Tuesday, June 25, 2024

Industrial Transportation: Powering After-Market Electronics and Infrastructure

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Industrial transportation electronics is a broad category. It includes after-market additions for automation and entertainment in cars, trucks, trains, planes, and ships. It also includes infrastructure automation for roads, sea-lanes, trains, and air traffic control to move people and goods more efficiently.

Over the last few decades, after-market automotive products drove remarkable innovation, from infotainment and telematics to ADAS. Examples include GPS, audio, seat back video, rear-view cameras, parking sensors, charging ports, keyless entry, and others. Today, we see all these features integrated into the cars and trucks by OEMs. However, there is a continuous rollout of novel after-market technologies being developed by companies worldwide. Recent innovations include fleet management, on-board diagnostics, heads-up display, gesture-controlled navigation, network gateways, driver assistance, keyless/biometrics-based entry/exit/driving, and freight control/monitoring. These technologies have found places not only in cars and trucks but also in trains, ships, avionics, and defense applications.

Transport infrastructure automation to move people and goods more efficiently includes HOV lane control, parking/toll, fare meters, traffic control, and others. Numerous innovations have made faster movement, on-time schedules, and fewer accidents possible.

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In this article, we will discuss the key market trends and customer needs which are presenting new challenges for power supply design for after-market technologies and transport infrastructure automation. Then, we’ll explore solutions to address these challenges, with a special emphasis on power architecture.

Market Trends

One of the most dynamic applications in industrial transportation today is fleet management and logistics. With goods being manufactured and shipped from various regions, states, countries or even overseas, tracking the goods is a big business. For example, when perishables are transported, it is important to ensure they are consistently kept under regulated temperature, pressure, or other parameters. Similarly, secure goods require sensors to track location and entry access. Driver safety is also essential, requiring data from cameras monitoring driver alertness and GPS systems tracking vehicle location. This data is logged using wireless networks and cloud infrastructure, and complex algorithms synthesize the data to make real-time decisions on route and/or driver safety. Several GPS navigation companies have entered the fleet management market, providing hardware and software products and services. North America, Europe, Japan, and Korea each have a long history of advanced fleet management systems. More recently, Latin America, China, and India are adding this capability, presenting a huge growth opportunity. Interestingly, Israel has several players that develop products for consumption in Israel, Africa, Europe, and the rest of the world.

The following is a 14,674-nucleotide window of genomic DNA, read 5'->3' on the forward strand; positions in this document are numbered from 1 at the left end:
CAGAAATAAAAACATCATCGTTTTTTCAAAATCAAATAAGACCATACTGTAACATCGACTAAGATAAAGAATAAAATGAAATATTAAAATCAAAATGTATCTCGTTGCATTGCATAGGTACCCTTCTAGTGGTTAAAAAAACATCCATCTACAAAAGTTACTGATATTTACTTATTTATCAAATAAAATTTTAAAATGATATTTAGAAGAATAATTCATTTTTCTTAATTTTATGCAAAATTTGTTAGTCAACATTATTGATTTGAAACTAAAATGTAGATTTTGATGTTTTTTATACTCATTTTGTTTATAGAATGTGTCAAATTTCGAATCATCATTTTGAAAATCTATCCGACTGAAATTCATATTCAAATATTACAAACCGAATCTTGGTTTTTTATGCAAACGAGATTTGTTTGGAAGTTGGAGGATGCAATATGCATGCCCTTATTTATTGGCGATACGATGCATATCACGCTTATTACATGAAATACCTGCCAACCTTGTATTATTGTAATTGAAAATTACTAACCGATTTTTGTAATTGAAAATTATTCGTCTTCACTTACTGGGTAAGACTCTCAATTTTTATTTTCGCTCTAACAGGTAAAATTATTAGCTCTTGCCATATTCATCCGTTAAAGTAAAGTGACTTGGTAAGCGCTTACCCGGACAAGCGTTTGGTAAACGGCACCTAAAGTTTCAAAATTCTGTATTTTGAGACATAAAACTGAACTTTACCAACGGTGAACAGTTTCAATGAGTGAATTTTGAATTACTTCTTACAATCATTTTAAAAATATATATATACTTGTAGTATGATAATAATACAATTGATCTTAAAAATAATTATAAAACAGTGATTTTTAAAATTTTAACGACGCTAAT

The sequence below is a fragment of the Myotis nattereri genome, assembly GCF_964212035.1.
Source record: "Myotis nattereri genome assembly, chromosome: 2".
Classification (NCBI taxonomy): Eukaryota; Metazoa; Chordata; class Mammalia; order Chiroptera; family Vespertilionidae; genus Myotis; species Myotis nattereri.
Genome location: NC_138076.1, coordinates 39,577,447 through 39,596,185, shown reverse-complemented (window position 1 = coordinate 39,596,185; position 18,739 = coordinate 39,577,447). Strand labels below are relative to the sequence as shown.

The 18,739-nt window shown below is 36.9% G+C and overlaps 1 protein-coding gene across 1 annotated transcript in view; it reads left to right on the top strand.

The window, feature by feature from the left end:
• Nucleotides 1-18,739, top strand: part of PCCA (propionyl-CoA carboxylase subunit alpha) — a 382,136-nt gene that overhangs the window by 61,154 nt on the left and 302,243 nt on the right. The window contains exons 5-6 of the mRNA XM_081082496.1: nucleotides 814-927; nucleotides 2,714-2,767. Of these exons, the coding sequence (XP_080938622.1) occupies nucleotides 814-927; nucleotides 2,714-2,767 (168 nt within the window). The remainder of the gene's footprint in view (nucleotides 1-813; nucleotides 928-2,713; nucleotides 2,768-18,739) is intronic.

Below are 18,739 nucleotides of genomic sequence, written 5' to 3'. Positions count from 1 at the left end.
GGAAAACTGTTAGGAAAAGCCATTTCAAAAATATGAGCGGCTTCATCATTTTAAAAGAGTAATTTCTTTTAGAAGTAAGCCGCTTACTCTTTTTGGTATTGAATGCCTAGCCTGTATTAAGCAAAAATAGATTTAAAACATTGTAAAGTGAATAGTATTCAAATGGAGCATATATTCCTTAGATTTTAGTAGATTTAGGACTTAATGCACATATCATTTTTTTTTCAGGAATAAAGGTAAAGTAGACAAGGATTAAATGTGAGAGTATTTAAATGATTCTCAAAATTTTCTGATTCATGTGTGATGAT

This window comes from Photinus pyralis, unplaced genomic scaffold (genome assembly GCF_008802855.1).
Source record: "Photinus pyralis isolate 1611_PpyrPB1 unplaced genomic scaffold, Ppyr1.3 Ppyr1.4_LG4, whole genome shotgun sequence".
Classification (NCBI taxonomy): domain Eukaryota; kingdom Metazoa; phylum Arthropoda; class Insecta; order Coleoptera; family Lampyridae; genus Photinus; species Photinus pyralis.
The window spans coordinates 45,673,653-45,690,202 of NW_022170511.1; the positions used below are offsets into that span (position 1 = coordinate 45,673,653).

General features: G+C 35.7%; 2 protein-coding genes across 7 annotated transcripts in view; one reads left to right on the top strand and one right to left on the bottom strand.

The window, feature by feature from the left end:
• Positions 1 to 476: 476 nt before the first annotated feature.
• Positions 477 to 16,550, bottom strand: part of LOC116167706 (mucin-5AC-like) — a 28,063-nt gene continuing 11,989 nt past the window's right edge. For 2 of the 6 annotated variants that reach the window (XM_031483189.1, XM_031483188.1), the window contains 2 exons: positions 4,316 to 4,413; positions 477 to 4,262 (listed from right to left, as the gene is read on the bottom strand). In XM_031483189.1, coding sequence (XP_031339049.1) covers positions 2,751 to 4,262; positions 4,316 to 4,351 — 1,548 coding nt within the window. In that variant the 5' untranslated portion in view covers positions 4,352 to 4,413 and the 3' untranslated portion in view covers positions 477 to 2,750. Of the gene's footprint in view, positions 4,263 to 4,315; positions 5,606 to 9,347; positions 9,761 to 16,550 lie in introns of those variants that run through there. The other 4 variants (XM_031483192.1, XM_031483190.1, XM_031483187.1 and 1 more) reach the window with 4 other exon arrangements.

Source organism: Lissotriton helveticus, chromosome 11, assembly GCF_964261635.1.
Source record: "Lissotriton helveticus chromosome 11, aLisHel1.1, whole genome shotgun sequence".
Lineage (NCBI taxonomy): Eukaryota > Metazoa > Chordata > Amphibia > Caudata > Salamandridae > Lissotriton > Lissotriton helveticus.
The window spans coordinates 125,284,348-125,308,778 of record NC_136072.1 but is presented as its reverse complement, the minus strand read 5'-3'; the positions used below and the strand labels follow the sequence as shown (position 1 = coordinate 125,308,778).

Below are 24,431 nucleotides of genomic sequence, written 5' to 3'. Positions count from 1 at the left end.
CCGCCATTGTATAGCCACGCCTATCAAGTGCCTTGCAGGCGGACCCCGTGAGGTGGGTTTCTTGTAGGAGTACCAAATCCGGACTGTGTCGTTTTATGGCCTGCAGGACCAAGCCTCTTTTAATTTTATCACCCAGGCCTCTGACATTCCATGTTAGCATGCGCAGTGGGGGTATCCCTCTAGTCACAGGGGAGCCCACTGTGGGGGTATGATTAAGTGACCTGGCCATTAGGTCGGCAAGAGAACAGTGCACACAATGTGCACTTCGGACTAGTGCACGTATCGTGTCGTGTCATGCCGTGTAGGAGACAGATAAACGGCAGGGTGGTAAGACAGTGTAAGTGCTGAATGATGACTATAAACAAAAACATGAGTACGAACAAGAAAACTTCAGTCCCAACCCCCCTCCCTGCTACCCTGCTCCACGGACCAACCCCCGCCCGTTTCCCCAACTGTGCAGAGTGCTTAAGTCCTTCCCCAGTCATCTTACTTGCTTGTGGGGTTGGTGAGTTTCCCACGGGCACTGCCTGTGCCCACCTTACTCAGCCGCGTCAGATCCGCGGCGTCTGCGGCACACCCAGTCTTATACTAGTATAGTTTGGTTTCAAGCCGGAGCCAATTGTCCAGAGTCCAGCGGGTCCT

Some might think there is not much innovative technology to add to infotainment, what with so many audio/video, smartphone, and navigation options coming as standard features from OEMs. Yet, trends in this area include integration beyond a simple smartphone interface to add heads-up display (HUD) that projects the phone screen onto the windshield glass with gesture control to navigate between maps and video calls, or other salient features like weather, stock ticker, calendar, etc. Seat back screens to mirror the phone screen for rear passengers is also an active product development area.

Advanced driver assistance systems (ADAS) is a growing market today. After-market ADAS includes parking sensors, rear-/extended-view cameras, lighting, traffic warnings, car-to-car (vehicle-to-vehicle) interface, and others. Several manufacturers are working on solutions that enable drivers to avoid unintended lane departures, collisions, pedestrians, and road hazards, as well as drive within the speed limit.

With the amount of time people spend in cars in highly congested urban cities, many cars and buses are also adding wireless gateways. This enables passengers to continue to work during long commutes between home and office/school.

Typical System Architecture

Here is a typical fleet tracking/management system architecture:

Typical fleet tracking/management system architecture
Fig. 1: Typical fleet tracking/management system architecture

Power Architecture

The fleet tracking/management device is powered by the vehicle battery, typically 12V in cars and 24V in many trucks. As an after-market add-on, it faces a much harsher power management environment than a well-bounded OEM device. Most devices also have a rechargeable backup battery, typically 3.6V, intended to last two or three days when the main battery power is lost. From the main battery source, the front-end electronics are protected against transient and fault conditions. The protected voltage is converted to useable, lower voltages (3.3V, 2.5V, 1.2V, etc.) by step-down DC-DC converters and LDOs to power various digital logic and analog ICs.